Engaging ads and shared links can encourage people to click through to your website, but click throughs without something to entice readers probably won’t accomplish your marketing goals of boosting sales or building a mailing list. A landing page is a distinct page on your website that encourages or guides visitors to take an action on your site. It can take some trial and error to design the right landing page for your website, but your site metrics will let you know your landing page is a success when they show a response to the call to action that increases over time.
You don’t have much time to make an impression on your visitors, so your headline needs to grab their attention and make it readily apparent what your landing page is about. For example, if you sell a product, your landing page headline should state what the product does. The headline should be succinct and no more than 20 words in length. Anything longer can potentially confuse site visitors and cause them to click away. Additional elements such as an image and subheading can also enhance your headline and make your meaning more clear to visitors.
To retain visitor attention, use plain language that stays focused on the premise in your headline. Avoid clever language, jokes, or outrageous language that distracts from your landing page purpose. For example, to get visitors to download your e-book, or purchase a product, your copy should state clearly what your product does and how it solves a problem for your visitors.
No matter how wonderful your product, you want your visitors to do more than take your word for it. A strong landing page backs up your copy with social proof that your product or service gets the job done. Some ways to add social proof to your page include:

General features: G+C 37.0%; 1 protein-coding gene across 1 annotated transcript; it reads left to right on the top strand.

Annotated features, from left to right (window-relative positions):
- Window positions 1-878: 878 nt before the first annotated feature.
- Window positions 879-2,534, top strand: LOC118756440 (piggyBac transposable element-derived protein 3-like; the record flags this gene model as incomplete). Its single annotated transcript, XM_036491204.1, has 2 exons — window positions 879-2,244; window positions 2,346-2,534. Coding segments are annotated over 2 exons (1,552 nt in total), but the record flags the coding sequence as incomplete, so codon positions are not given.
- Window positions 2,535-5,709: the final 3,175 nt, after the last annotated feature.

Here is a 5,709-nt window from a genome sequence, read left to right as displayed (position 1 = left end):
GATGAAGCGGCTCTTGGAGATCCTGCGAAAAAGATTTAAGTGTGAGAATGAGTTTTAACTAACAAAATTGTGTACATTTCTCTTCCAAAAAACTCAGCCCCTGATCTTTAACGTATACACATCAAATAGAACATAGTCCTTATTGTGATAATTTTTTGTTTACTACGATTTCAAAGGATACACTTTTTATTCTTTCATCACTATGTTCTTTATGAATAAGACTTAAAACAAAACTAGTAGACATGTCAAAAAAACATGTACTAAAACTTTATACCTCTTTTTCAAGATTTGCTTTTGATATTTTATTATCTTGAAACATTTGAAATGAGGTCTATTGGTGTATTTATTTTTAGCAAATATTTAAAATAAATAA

*Selected customer testimonials*Media mentions*Quotes from influencers in your field who reviewed your product or service*Names or logos of your business customers
There is no one size fits all when it comes to successful page layouts, but you can research landing page examples created by similar businesses in your industry to get a feel for layouts that attract visitor attention. Elements to look for include font sizes, icons, colors, and the amount of vertical space that appeals to your customers. Keep your design simple and uncluttered so eyes remain focused on your message and your call to action.
Call to Action
After your visitors read your message, don’t make them guess about what they should do next. Your call to action should tell people exactly why they should take action and what your offer includes. Make it easy to find a text box where visitors can add their name to an email list, or a button to click that takes them to a page where they can download information or purchase a product.